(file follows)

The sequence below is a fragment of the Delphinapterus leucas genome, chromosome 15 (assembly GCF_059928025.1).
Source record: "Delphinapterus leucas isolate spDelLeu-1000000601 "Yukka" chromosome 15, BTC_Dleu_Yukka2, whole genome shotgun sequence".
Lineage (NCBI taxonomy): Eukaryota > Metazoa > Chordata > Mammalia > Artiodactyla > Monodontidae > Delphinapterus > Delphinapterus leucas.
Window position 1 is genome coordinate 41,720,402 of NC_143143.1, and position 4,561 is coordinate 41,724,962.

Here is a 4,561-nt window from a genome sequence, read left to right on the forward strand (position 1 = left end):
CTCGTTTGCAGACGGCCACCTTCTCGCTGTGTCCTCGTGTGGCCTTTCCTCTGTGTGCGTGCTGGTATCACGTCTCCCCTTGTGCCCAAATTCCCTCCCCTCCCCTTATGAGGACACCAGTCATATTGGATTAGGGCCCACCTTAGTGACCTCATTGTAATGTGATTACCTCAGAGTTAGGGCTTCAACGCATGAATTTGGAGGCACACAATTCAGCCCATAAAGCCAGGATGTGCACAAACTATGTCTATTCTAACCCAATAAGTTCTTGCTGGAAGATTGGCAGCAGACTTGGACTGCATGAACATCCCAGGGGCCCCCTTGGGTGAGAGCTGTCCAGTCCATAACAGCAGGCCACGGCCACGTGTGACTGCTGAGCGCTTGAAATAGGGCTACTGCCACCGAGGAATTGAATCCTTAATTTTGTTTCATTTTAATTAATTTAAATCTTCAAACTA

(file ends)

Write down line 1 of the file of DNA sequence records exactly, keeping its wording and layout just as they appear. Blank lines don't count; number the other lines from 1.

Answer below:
The sequence below is a fragment of the Delphinapterus leucas genome, chromosome 15 (assembly GCF_059928025.1).